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Regular readers know that besides ETF portfolios and trading strategies I prefer to focus on big picture economic and investment articles. Below are four articles I found worth reading for this week, along with a brief summary of each and excerpts:
John Hussman’s Weekly Market Comment for this week is titled We’re Speaking Japanese Without Knowing It. The Japanese we speak? Propping up Zombie banks:
At a speech at the Princeton Club last week, economist Carmen Reinhart reiterated that by propping up unhealthy banks, the U.S. is unwittingly committing the same mistakes as the Japanese did in their decade-long stagnation, saying, “These are not zombie loans. They’re just non-performing. We’re speaking Japanese without knowing it.”
Later, he notes his primary thesis, and I think much of the reason why he tends to have a tempered view of the equity rally the past few months:
Historically and across countries, according to the IMF, 86% of systemic banking crises have ultimately required government restructuring plans that included closing, nationalizing and merging banks. Yet the policy response of the U.S. has been akin to putting a band-aid on an untreated infection. Worse, not only has the underlying infection been overlooked, but thanks to the easing of FASB mark-to-market rules early this year, we have at least temporarily stopped reporting on the status of that infection.
After the bubble burst in Japan in 1990, Japanese banks were not compelled to properly disclose their losses either. The predictable result is that the problems resurfaced later, but worse, because they had not been addressed.
This sort of “regulatory forbearance” – setting aside requirements for large loan loss reserves and timely loss disclosure – was helpful during the Latin American debt crisis of the 1980′s, but largely because it allowed time for negotiations with countries to restructure debt, first by rescheduling payments, and then ultimately through debt-equity swaps, exit bonds, and other major debt restructuring under the Brady Plan.
Forbearance only works, however, if you’re buying time to do something to restructure debt. Instead, we’ve celebrated bailouts and the easing of reporting requirements as if they are a substitute for restructuring. In my view, this is a mistake that will haunt us….
….The simple answer is that we have not solved the mortgage mess. We have temporarily buried it under a pile of public money, bailing out bank bondholders at public expense. As I’ve noted before, the best time to panic, in the financial markets, is before everyone else does. Similarly, the best time to consider responses to credit strains is before they surface. My sincere hope is that if, and I believe when, financial trouble resurfaces, we will be wise enough as a nation to prevent policy makers like Geithner and Bernanke from making the same bailout mistakes twice, protecting irresponsible lenders, and further burdening the nation with debt in the process.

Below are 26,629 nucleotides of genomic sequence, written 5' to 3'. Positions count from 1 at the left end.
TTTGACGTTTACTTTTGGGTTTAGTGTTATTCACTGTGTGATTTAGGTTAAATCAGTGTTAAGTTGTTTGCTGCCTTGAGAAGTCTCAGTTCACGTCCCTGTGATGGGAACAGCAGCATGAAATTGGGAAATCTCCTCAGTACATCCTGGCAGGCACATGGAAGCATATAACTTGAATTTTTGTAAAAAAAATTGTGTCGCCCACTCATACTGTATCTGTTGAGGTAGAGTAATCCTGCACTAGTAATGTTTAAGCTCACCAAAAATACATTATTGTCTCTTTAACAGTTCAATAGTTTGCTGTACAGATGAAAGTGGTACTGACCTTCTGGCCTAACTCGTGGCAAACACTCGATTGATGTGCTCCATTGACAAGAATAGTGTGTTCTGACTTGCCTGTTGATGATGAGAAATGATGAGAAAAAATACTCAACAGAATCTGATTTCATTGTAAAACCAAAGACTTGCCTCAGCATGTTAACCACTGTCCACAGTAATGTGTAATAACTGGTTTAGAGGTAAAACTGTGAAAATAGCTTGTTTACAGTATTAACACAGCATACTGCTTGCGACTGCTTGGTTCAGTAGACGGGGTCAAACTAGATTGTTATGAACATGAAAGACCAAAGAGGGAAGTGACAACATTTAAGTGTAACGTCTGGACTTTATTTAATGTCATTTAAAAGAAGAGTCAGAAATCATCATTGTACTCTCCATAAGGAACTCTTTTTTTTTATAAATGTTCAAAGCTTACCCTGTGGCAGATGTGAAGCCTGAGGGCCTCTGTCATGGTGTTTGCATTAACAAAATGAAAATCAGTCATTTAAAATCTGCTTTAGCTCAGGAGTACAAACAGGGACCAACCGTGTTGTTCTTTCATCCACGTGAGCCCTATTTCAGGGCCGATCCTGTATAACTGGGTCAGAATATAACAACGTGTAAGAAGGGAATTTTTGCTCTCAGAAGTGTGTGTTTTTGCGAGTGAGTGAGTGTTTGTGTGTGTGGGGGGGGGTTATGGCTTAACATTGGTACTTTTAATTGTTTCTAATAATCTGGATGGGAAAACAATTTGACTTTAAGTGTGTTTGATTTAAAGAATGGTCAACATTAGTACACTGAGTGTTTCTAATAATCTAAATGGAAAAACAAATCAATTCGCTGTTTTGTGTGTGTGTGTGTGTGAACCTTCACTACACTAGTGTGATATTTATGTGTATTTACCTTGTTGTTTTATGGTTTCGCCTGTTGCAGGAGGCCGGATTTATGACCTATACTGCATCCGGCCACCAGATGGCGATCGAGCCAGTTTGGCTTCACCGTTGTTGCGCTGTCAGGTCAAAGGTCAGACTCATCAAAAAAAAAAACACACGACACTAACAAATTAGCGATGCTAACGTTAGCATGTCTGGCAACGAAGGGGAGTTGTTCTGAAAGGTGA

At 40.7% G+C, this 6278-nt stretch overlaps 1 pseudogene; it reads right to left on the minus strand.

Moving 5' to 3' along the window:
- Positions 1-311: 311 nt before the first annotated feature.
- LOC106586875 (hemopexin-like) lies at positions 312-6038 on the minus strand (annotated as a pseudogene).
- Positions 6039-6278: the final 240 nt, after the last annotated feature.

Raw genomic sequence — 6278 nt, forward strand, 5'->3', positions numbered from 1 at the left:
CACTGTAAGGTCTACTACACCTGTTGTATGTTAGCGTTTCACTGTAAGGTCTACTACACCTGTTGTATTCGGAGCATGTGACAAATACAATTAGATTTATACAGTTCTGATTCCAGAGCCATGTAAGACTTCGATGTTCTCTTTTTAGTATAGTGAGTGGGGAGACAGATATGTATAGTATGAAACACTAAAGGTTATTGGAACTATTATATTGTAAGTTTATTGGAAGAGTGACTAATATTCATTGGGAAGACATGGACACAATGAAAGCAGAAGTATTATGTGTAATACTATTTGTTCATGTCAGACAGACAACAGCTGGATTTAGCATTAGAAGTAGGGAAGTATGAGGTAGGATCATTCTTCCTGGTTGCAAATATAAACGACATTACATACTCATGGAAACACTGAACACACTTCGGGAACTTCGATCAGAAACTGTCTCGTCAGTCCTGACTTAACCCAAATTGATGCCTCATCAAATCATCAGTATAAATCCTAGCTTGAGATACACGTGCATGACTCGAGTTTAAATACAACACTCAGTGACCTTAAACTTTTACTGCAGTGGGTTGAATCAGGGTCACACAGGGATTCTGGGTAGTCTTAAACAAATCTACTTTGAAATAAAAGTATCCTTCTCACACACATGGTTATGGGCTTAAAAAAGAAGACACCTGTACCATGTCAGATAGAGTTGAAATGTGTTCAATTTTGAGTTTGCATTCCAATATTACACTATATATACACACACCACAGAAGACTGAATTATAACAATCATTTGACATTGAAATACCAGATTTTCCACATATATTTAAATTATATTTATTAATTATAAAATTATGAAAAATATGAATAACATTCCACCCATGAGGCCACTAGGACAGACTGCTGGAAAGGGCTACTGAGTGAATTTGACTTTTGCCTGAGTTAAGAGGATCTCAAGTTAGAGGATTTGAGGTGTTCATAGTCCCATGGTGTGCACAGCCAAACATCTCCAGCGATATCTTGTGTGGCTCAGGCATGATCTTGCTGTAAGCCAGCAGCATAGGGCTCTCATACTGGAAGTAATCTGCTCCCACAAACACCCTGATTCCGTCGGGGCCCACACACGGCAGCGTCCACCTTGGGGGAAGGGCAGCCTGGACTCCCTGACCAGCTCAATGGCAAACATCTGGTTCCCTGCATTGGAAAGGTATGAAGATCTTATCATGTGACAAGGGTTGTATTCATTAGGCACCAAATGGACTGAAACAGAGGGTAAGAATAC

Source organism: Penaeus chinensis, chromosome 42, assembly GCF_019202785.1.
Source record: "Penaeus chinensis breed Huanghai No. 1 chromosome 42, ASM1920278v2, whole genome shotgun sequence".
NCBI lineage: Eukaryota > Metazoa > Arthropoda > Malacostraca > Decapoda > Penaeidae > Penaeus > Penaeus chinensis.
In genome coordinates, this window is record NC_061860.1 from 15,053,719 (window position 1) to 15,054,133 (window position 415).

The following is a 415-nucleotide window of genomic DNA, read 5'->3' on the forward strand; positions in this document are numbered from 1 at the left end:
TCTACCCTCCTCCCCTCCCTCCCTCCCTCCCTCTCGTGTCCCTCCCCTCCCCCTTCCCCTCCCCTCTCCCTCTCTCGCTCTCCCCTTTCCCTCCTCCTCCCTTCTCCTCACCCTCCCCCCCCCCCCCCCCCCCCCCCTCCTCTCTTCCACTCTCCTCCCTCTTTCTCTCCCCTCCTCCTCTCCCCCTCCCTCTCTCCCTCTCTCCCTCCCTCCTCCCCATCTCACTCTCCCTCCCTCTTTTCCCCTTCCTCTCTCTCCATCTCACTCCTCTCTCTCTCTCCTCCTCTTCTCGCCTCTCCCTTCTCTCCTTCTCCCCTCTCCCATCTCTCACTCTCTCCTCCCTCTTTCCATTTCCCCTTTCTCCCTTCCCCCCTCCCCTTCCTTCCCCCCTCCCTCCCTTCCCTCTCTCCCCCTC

With regard to the banking system, we still have no mechanism by which large undercapitalized banks would be able to absorb large losses with their own balance sheets, in lieu of going into receivership or default. The problem is that there is too much on the balance sheets in the form of debt, and not enough in terms of equity. Citigroup, with about $2 trillion in assets, continues to fund about $600 billion of that through debt to its own bondholders. Customers would never be at risk of loss in the event that Citigroup was to “fail.” The bondholders would. But we have chosen to defend the bondholders. A cushion on the balance sheet that can’t be touched is no cushion at all.
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Good article from John Mauldin on the “fourth turning” discussed by Neil Howe, author of The Fourth Turning, a widely successful and popular book that discusses how the Anglo-Saxon world has a pattern of four repeating generational types.
Mohamed El-Erian of PIMCO warns us that the return of the old ways of thinking threatens recovery:
We are at the point of maximum confusion in the multi-year transition of the global economy, markets and policymaking. We have left the global growth regime that was driven primarily by debt-financed consumption in the US, but we have not as yet reached a position of more balanced, albeit anaemic, growth. Those who lack a robust anchoring framework, be they investors or policymakers, risk being misled and backtracking to outdated ways of thinking.
The signs of inappropriate reversion are multiplying. Confusing temporary factors for sustainable ones, a growing number of analysts have extended the ongoing stimulus/inventory bounce to a V-like recovery next year and beyond. The momentum for meaningful financial reform is stalling in spite of clear evidence that financial activities have far outpaced the regulatory infrastructure. And some banks are returning to the bad habits that almost destroyed them…
…These considerations serve to accentuate the inconsistency between market valuations and the reality facing companies and economies. Today’s markets – be they industrial country equities or corporate bonds – have priced in vigorous growth for 2010. Valuations assume companies will be able robustly to grow earnings through higher revenues, not renewed reliance on the cost reductions that have propelled earnings in the past six months. For that, they are depending on what is likely to prove to be an elusive high-growth scenario for 2010.
The longer it takes for investors and the policy consensus to shift to the appropriate analytical framework – one that factors in levels rather than just rates of change – the greater the risk of disappointment in 2010.